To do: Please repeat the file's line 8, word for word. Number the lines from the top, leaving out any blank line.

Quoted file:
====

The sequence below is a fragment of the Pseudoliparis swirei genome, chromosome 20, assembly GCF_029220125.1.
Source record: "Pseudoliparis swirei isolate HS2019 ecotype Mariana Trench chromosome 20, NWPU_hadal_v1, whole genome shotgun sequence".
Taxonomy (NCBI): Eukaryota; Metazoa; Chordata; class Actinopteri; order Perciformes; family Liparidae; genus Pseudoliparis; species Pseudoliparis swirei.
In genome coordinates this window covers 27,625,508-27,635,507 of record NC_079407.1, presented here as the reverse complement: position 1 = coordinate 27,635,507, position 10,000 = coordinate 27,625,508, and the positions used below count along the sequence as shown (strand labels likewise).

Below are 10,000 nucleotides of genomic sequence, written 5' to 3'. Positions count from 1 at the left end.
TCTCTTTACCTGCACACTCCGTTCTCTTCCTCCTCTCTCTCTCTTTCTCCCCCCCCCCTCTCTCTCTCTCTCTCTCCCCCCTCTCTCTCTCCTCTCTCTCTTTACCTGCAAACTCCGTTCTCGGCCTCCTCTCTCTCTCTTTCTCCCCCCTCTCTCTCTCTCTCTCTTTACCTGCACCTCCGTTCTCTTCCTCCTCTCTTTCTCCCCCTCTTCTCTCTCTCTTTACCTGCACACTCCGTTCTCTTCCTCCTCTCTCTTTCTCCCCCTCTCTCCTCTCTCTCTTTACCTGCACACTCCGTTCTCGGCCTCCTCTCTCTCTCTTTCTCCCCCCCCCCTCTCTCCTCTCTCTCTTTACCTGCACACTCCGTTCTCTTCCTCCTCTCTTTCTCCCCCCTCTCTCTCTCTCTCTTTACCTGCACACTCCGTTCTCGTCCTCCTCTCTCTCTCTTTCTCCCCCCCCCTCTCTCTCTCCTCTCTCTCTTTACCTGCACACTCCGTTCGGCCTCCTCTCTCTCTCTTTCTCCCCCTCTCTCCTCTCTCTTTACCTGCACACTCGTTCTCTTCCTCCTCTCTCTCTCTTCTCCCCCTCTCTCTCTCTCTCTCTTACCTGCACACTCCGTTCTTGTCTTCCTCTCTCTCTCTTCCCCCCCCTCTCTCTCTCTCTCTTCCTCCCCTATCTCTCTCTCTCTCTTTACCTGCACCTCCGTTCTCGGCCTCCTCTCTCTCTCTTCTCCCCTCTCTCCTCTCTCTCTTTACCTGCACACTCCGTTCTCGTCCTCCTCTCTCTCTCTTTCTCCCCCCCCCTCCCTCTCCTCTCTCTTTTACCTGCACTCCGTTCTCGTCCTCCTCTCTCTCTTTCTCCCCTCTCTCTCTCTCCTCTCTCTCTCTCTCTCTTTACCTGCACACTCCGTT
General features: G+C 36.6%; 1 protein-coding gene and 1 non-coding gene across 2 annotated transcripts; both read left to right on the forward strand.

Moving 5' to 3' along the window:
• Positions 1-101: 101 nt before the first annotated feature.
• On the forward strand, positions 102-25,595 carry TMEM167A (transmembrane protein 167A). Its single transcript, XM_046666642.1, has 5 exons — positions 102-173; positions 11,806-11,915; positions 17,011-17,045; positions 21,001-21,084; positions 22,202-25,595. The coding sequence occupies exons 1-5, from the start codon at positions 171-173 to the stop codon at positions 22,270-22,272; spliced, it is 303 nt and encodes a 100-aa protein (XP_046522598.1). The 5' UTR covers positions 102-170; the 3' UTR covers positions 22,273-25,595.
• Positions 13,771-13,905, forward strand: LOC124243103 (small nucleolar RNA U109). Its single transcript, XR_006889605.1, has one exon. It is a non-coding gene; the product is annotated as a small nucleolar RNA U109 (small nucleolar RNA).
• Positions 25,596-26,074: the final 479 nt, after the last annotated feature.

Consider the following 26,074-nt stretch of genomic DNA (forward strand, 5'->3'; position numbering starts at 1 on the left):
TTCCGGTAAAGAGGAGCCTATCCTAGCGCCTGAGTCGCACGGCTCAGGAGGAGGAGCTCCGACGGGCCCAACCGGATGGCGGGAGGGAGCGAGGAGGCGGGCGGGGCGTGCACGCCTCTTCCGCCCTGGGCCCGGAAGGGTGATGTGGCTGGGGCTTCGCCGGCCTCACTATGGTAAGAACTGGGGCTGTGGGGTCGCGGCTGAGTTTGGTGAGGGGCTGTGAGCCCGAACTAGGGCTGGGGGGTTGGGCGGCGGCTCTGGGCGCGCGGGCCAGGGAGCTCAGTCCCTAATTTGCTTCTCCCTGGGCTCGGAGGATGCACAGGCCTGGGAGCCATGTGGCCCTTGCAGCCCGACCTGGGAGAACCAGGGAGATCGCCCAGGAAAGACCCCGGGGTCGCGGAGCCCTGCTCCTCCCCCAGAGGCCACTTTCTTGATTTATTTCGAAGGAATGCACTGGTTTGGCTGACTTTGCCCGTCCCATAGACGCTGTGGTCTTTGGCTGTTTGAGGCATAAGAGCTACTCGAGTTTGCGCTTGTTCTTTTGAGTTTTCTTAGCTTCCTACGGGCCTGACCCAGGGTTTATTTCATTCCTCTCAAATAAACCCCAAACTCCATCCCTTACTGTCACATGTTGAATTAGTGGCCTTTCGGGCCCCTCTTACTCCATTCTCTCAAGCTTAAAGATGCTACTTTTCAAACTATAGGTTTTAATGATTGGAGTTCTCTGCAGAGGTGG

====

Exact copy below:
Moving 5' to 3' along the window: